Latest Discussions : Lawn & Garden

Zapper55

06:06AM | 12/21/02
Member Since: 12/20/02
1 lifetime posts
Moved into a 10 year old home on one acre near the Chesapeake Bay in MD. The grass is very patchy and sand is the main soil that I can observe. Always wanted a nice thick lawn but not sure how to achieve it with this soil. Any suggestions would be appreciated. Thanks

Jay J

09:53AM | 12/22/02
Member Since: 10/26/00
782 lifetime posts
Hi Zapper55,

First, be SURE you're using grass that's condusive to that type of soil. If you're using Blue Grass, you might as well paint the lawn green because it will never happen.

Assuming you're using the right grass, be sure you're following the feeding / growing instructions. Maybe you're over watering or under watering the lawn. Maybe there's too much sun. Maybe there's too little sun. Be SURE the grass is 'designed' for your growing conditions.

My best to ya and hope this helps.

Jay J -Moderator

PS: God Bless America!

bidou

06:19PM | 02/07/03
Member Since: 02/04/03
5 lifetime posts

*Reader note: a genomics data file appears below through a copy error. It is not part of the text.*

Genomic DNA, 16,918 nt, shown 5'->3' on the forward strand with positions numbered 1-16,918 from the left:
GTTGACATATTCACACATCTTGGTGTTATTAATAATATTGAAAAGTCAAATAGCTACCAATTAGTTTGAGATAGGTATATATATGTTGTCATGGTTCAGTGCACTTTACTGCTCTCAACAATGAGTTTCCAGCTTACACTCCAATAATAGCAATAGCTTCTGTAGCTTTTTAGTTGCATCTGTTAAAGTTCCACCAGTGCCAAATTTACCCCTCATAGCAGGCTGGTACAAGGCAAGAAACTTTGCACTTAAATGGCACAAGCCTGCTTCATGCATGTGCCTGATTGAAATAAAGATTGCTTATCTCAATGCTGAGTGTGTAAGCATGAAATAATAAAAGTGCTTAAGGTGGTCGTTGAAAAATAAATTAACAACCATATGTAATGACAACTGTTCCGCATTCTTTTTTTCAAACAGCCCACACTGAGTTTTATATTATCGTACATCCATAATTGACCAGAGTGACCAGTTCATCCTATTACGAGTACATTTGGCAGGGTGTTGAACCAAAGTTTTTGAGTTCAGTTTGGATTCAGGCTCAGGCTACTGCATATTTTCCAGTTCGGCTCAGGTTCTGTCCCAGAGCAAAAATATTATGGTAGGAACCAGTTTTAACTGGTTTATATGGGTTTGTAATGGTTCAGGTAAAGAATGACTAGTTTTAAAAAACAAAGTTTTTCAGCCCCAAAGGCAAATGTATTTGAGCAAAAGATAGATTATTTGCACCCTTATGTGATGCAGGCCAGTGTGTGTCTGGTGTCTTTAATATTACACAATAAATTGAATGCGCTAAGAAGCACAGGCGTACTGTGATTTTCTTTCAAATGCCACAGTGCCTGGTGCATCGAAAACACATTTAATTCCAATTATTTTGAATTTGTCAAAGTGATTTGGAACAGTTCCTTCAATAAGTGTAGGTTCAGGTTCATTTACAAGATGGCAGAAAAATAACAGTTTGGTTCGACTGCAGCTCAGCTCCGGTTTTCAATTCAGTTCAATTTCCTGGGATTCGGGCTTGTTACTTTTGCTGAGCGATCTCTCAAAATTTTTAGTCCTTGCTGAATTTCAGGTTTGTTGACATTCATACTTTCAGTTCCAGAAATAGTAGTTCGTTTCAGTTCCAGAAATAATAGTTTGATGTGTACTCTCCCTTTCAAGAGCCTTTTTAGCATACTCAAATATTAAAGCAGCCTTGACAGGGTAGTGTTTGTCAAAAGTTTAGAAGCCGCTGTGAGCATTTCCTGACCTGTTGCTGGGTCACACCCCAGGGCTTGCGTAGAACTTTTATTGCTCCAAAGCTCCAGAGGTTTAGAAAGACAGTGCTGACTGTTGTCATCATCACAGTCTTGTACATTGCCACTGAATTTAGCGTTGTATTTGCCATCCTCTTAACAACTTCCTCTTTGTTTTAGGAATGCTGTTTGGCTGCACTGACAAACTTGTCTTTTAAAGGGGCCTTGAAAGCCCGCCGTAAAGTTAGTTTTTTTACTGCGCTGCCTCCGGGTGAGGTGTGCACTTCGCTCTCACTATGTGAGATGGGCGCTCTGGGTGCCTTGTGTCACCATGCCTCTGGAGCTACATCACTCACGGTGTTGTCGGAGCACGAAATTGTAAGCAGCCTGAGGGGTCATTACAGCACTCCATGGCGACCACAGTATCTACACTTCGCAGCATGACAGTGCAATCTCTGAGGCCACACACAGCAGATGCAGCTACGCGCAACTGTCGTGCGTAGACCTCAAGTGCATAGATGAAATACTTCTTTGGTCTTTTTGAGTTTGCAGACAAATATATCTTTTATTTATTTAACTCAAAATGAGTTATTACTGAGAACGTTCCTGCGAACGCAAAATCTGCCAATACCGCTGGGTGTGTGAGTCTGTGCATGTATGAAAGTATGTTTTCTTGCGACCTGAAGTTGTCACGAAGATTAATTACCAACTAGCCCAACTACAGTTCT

Hey, I can sympathize. I was an owner of a landscape design company for 10 years, and have seen this problem many times. If you have sandy soil, then you will have problems for sure. Sand simply lets all the water run and retains no moisture. To grow a healthy lawn, you need a minimum of 4 inches of nice screened topsoil. Warning: The message posted above me mentions growing conditions, and he is right. You must pay attention to these simple details such as: is my yard facing north or south? Is it full sun, partial shade or full shade? Like he said, using Kentucky Blue grass is useless in harsh conditions. Make sure to use a high percentage of RYE grass. This is one of the hardiest ones. My advice to you is: don’t waste tones of resources trying to fix your lawn by aerating your lawn and top dressing or over-seeding. IT WILL BE A TEMPORARY SOLUTION. You have too choices: 1) remove 4 to 6 inches of soil and add some fresh topsoil, then seed or sod. 2) Add 5 to 6 inches on top of the existing soil (if the current grade permits) and seed or sod. I don’t’ recommend the following: aerating and top dressing the lawn will give you temporary results only. In the long run, your water bill will reflect this. Plus, will you will spend many hours slaving away trying to upkeep your property. Choose #1 or #2 and it will be worth it in the long run. BY the way, laying sod may be more expensive, but it’s worth the investment.


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